Adelaide Airport has announced it is installing a 1.17MW solar PV system on the roof of its short-term car park, bringing its total installed solar capacity to 1.28MW and cutting its energy consumption by close to 10 per cent.
The system, to be installed by Solgen Energy, will be the largest on any Australian airport – a 1MW PV array was unveiled at Karratha airport in Western Australian in August – and will generate enough electricity to power the equivalent of more than 300 homes.
Solgen will start installing the 4,500 new PV panels in December of this year, with the project expected to be completed by April 2016. Adelaide Airport first installed solar panels on the roof of its domestic and international terminal in 2007.
Adelaide Airport Managing Director, Mark Young, said the solar system would significantly reduce the airport’s energy consumption, while assisting the state government to achieve its renewable energy and emissions reduction targets.
“Earlier this year we became the first airport in Australia to be recognised by the global Airport Carbon Accreditation program for optimising our management and reduction of carbon emissions,” Young said.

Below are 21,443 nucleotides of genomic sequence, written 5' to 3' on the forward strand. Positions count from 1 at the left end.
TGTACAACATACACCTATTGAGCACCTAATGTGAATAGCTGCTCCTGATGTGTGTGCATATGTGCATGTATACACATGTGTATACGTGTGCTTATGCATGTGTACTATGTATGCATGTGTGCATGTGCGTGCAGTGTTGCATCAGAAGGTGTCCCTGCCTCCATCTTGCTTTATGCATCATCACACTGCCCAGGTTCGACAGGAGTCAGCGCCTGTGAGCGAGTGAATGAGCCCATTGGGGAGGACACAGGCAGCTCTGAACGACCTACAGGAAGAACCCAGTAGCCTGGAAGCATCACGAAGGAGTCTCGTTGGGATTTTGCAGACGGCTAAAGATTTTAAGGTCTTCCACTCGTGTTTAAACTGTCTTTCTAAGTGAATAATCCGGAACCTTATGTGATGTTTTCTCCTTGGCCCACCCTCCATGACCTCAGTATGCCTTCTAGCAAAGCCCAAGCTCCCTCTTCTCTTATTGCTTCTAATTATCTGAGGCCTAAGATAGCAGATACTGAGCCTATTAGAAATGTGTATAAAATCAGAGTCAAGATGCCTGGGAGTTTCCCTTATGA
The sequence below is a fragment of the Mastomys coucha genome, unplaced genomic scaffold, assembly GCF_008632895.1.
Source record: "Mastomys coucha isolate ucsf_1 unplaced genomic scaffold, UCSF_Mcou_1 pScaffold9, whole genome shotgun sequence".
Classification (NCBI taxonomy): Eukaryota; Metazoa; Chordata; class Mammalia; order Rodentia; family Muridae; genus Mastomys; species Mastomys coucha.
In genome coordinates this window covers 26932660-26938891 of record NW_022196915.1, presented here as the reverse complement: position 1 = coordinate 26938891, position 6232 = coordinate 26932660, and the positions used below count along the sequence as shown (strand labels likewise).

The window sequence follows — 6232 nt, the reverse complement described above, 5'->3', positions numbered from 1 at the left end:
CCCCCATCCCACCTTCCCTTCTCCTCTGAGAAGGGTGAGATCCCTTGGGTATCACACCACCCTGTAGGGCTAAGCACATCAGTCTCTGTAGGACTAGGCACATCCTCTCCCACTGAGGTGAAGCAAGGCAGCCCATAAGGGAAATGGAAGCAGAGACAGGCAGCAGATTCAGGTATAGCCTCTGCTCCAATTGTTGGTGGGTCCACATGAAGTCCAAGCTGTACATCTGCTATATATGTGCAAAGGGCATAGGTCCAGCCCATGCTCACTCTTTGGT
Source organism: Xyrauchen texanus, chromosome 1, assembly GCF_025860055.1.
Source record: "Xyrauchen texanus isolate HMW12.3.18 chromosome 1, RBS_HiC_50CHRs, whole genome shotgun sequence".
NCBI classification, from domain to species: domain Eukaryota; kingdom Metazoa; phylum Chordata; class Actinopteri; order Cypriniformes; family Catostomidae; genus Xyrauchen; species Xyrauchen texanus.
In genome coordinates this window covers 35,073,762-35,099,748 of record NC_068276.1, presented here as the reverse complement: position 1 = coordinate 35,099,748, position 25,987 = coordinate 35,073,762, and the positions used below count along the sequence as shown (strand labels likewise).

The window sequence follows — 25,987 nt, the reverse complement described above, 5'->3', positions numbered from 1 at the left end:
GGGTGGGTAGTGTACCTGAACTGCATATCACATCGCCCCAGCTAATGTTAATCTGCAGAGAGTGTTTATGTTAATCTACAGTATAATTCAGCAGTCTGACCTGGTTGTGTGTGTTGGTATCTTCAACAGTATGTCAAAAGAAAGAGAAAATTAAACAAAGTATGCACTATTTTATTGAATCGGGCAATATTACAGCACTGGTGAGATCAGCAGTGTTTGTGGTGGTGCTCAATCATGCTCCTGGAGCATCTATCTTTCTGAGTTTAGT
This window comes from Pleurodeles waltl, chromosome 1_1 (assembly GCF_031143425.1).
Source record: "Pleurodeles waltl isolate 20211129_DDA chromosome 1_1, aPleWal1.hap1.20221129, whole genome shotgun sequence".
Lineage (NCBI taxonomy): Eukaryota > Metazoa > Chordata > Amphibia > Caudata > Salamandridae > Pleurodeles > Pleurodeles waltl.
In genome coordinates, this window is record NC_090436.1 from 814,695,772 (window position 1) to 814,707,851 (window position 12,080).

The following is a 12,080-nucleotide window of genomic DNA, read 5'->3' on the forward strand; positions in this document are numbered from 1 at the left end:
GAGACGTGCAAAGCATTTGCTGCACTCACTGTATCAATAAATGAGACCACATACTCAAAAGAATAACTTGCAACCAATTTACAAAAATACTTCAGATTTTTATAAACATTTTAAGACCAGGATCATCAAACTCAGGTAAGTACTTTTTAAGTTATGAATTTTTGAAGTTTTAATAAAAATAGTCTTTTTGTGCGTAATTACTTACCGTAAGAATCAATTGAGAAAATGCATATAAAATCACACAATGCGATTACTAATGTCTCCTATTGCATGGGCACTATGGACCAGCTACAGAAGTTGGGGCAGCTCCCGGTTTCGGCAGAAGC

“Adelaide Airport’s vision is to be a top tier airport business centre in the Asia Pacific region, and further improving our environmental credentials is a key part of this vision.”
Solgen Energy Director, David Naismith, said that the Adelaide Airport project was a further demonstration of the growing uptake of solar power as an integral part of Australia’s businesses energy mix.
“Working within Adelaide Airport’s site constraints we engineered a bespoke solution to solve the delicate balance of optimising power output, while delivering a robust business case.
“We’re excited about our partnership with Adelaide Airport to deliver a project that provides a cornerstone to the Airport’s environmental objectives showcased across 8,000 square meters of rooftop,” Naismith said.
Alice Springs Airport, in the Northern Territory, is also expanding its solar system, with a project announced in August that install more than 1000 PV panels on the roof of its shaded long-term parking bay, boosting the airport’s total solar capacity to 800kW, and its self-generation capacity by around 40 per cent.